What is a bid-ask spread?
A bid-ask spread is the excess of the bid price over the bid price of an asset on the market. The bid-ask spread is essentially the difference between the highest price that a buyer is willing to pay for an asset and the lowest price that a seller is willing to accept. An individual seeking to sell will receive the price offered while an individual seeking to buy will pay the asking price.
Understanding the gap between supply and demand
A stock price is the market’s perception of its value at a given time and is unique. To understand why there is a “offer” And one “request“you have to take into account the two main players in any market transaction, namely price taker (trader) and the market maker (counterparty).
The market maker, generally from financial brokerage companies, distributes (supply – price – demand) the price of the security to which the price taker deals. The difference is the transaction cost. The price takers buy at the seller price and sell at the seller price, but the market maker buys at the seller price and sells at the seller price. For the market maker, the low buying paradigm – high selling to make a profit is satisfied. This is what financial brokerages mean when they declare that their income comes from traders “crossing the gap”.
The bid-ask spread is a reflection of supply and demand for a particular asset. Supply represents demand and demand represents the supply of an asset. The depth of “supply” and “demand” can have a significant impact on the bid-ask spread, which widens it considerably if one wins out over the other or if the two are not robust. Market makers and traders make money by exploiting the bid-ask gap and the depth of the offers and demand to compensate for the spread gap.
Key points to remember
- The bid-ask spread is essentially the difference between the highest price that a buyer is willing to pay for an asset and the lowest price that a seller is willing to accept.
- The difference is the transaction cost. The price takers buy at the seller price and sell at the seller price, but the market maker buys at the seller price and sells at the seller price.
- Supply represents demand and demand represents the supply of an asset.
- The bid-ask spread is the de facto measure of market liquidity.
Relationship between bid-ask spread and liquidity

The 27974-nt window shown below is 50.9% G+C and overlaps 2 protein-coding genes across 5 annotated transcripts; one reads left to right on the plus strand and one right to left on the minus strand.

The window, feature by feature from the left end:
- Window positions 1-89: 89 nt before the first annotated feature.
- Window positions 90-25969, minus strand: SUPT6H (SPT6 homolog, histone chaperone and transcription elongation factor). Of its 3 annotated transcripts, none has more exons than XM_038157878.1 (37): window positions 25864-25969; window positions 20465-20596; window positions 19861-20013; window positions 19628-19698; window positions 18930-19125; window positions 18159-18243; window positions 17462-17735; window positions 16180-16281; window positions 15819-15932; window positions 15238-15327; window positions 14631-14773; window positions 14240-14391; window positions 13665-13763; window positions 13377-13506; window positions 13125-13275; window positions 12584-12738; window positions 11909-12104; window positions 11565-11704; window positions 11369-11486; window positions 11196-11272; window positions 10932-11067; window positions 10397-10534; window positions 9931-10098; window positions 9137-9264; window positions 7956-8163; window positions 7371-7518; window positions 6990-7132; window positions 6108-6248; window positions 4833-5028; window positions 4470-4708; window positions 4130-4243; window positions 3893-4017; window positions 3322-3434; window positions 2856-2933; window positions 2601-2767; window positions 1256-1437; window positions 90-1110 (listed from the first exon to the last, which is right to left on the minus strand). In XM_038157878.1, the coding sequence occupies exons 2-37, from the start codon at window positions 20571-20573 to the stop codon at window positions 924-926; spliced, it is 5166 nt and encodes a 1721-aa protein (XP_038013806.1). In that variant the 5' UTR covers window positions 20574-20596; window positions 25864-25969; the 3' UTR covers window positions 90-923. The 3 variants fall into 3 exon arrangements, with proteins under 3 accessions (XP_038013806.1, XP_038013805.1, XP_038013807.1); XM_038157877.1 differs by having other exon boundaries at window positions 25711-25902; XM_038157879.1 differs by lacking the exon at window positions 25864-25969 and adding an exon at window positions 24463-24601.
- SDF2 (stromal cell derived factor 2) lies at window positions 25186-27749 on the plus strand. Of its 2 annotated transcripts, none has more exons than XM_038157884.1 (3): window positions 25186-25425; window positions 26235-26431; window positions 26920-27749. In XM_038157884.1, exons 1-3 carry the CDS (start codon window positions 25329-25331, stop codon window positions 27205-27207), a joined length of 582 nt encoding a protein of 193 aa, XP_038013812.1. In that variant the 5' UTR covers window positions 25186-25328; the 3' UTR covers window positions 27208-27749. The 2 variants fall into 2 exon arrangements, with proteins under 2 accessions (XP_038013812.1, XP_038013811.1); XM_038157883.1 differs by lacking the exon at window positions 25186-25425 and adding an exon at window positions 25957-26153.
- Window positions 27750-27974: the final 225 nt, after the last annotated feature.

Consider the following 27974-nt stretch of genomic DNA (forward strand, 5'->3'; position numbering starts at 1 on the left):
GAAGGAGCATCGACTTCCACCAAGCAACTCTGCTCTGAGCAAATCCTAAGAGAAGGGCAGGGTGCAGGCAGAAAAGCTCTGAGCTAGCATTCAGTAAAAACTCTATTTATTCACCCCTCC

The size of the bid-ask spread from one asset to another differs mainly due to the difference in liquidity of each asset. The bid-ask spread is the de facto measure of market liquidity. Some markets are more liquid than others and this should be reflected in their lower spreads. Essentially, transaction initiators (price takers) demand liquidity while counterparties (market makers) provide liquidity.
For example, the currency is considered to be the most liquid asset in the world and the bid-ask spread in the currency market is one of the smallest (one hundredth of a percent); in other words, the spread can be measured in fractions of cents. On the other hand, less liquid assets, such as small-cap stocks, can have spreads equivalent to 1 to 2% of the asset’s lowest selling price.
Bid-ask spread example
If the bid price for a security is $ 19 and the asking price for the same security is $ 20, the bid-ask spread for the security in question is $ 1. The bid-ask difference can also be expressed as a percentage; it is generally calculated as a percentage of the lowest selling price or the asking price. For the action in the example above, the bid-ask spread in percentage terms would be calculated as $ 1 divided by $ 20 (the bid-ask spread divided by the lowest selling price) to give a bid-ask spread of 5% ($ 1 / $ 20 x 100). This gap would close if a potential buyer offered to buy the stock at a higher price or if a potential seller offered to sell the stock at a lower price.
Elements of the bid-ask spread
Some of the key elements of the bid-ask spread include a very liquid market for any security to provide an ideal exit point for profit. Second, there should be some friction in the supply and demand for this stock in order to create a spread. Traders should use a limit order rather than a market order; which means that the trader must decide the point of entry so as not to miss the opportunity to spread. There is a cost associated with the bid-ask spread, since two transactions are carried out simultaneously. Finally, bid-ask spread trades can be performed on most types of securities – the most popular being currencies and commodities.